As I have stated before, mentoring is about facilitating the transition from trainee to whatever career, for your peeps. If I am mentoring someone who wants to go into industry, I'm going to make sure they find someone in that field to talk to. Why is that any different when it comes to being a faculty member? Why can't junior PIs encourage their postdocs to solicit other information on being a faculty member from people at different stages of their careers? All of us do this all the time and it wouldn't make any sense to not suggest that to our trainees.

So, I guess I'm confused or maybe just used to ensuring that I have a broad base of mentorship and that my trainees do as well. Perhaps I just didn't realize that I need to be a Swiss Army knife of mentorship, when I probably see myself, at best, as a spork.

23 responses so far

  • Natct says:

    I think that assertion is quite odd. My experience is that it mostly depends on the individual advisor.But assuming that personality and working styles are compatible, I think there are definite advantages to working with a more junior PI:(1) a newer PI is often more invested in your experimental and career success - it's much more important for their career than it is for a more established PI.(2) If you've joined a lab to learn from your advisor's experience, you actually get to learn from your advisor.(3) you might have less freedom early on (it comes with money) but you definitely have more input into what research happens, and what questions are interesting;(4) you get more experience in administration and lab management.(5) smaller newer labs tend to be more collaborative, so you work on more projects - and therefore end up more papers and with more experiences (and have less of a competitive-post-doc kind of experience)(6) Your advisor is more accessible.That's my experience anyway. And my publication record is as good or better than friends in more established labs. Generally though, in choosing a post-doc mentor I'd say the most important thing is personality and working style.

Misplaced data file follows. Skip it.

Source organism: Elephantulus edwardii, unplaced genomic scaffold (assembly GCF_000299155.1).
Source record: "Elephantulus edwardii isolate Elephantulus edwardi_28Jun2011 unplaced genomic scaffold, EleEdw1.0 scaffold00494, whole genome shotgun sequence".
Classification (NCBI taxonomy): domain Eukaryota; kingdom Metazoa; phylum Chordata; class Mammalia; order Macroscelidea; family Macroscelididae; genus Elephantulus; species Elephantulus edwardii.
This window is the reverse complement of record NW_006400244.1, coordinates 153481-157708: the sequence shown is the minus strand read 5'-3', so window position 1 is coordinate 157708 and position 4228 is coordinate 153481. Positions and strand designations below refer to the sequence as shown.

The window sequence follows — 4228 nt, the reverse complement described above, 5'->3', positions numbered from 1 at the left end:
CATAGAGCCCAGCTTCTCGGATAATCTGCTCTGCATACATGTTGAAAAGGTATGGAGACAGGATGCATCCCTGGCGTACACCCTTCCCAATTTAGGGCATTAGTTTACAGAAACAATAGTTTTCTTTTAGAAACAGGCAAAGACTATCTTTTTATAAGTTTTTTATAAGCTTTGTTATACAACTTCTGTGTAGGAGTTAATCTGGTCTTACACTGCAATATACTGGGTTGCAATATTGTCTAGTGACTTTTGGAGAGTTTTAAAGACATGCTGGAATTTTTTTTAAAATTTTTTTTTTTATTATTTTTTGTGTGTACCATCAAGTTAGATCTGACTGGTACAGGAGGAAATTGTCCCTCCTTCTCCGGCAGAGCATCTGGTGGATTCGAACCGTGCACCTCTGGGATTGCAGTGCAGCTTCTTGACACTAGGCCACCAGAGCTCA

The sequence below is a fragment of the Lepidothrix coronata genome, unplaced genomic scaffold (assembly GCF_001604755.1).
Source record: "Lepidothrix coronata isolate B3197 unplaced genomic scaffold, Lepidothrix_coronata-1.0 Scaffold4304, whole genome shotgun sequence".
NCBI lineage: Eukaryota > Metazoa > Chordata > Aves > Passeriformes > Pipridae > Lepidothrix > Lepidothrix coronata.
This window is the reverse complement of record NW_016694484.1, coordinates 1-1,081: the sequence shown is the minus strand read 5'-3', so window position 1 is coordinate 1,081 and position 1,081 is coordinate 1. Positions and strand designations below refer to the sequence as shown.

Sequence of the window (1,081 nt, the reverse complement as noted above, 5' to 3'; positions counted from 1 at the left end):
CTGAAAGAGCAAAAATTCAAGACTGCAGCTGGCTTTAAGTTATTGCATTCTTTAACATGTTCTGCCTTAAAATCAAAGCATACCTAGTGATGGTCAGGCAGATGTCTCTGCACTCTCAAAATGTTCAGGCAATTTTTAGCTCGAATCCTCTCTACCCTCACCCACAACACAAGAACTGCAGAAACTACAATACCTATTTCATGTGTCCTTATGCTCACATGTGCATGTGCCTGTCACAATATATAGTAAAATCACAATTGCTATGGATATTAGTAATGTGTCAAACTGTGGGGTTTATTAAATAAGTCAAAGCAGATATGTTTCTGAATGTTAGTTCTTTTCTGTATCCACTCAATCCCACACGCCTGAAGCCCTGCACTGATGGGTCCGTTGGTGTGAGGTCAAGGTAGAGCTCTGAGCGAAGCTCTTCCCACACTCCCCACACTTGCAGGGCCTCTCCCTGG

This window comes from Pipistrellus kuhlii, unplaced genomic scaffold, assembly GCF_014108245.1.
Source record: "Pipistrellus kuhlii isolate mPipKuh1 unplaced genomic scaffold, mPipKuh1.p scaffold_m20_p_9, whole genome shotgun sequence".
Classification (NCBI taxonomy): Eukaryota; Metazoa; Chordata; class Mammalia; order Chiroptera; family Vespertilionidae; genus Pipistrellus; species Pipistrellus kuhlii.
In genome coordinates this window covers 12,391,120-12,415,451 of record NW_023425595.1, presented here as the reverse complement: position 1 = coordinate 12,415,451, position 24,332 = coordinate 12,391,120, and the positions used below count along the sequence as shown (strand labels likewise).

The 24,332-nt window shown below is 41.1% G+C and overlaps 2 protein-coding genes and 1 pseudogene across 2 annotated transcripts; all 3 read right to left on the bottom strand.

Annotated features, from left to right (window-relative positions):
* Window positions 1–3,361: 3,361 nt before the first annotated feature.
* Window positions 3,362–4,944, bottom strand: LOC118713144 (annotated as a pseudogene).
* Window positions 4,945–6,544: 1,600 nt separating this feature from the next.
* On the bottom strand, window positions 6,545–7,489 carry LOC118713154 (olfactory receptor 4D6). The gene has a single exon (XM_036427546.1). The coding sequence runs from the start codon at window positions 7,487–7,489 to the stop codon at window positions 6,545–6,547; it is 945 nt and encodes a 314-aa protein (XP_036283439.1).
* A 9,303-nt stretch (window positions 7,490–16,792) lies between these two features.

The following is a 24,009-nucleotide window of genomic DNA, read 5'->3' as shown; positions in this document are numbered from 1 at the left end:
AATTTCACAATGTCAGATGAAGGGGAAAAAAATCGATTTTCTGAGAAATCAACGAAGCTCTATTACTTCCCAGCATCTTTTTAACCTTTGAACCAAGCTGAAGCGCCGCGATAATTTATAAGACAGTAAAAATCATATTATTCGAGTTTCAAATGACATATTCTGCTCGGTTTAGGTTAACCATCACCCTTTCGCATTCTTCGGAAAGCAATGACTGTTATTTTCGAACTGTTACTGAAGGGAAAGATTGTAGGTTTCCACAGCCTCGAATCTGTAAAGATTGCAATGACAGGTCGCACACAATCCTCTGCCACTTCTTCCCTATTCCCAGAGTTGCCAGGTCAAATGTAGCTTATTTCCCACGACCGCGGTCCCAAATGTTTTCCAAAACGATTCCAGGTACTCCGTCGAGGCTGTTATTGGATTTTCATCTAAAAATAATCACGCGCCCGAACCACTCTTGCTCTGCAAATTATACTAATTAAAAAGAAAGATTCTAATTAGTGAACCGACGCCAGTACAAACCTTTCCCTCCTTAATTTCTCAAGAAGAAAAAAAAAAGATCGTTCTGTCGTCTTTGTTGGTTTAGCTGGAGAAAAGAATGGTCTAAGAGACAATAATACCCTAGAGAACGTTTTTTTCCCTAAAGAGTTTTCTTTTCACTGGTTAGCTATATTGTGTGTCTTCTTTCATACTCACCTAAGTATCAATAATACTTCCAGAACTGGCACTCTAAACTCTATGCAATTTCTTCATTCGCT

• Dr. Jekyll and Mrs. Hyde says: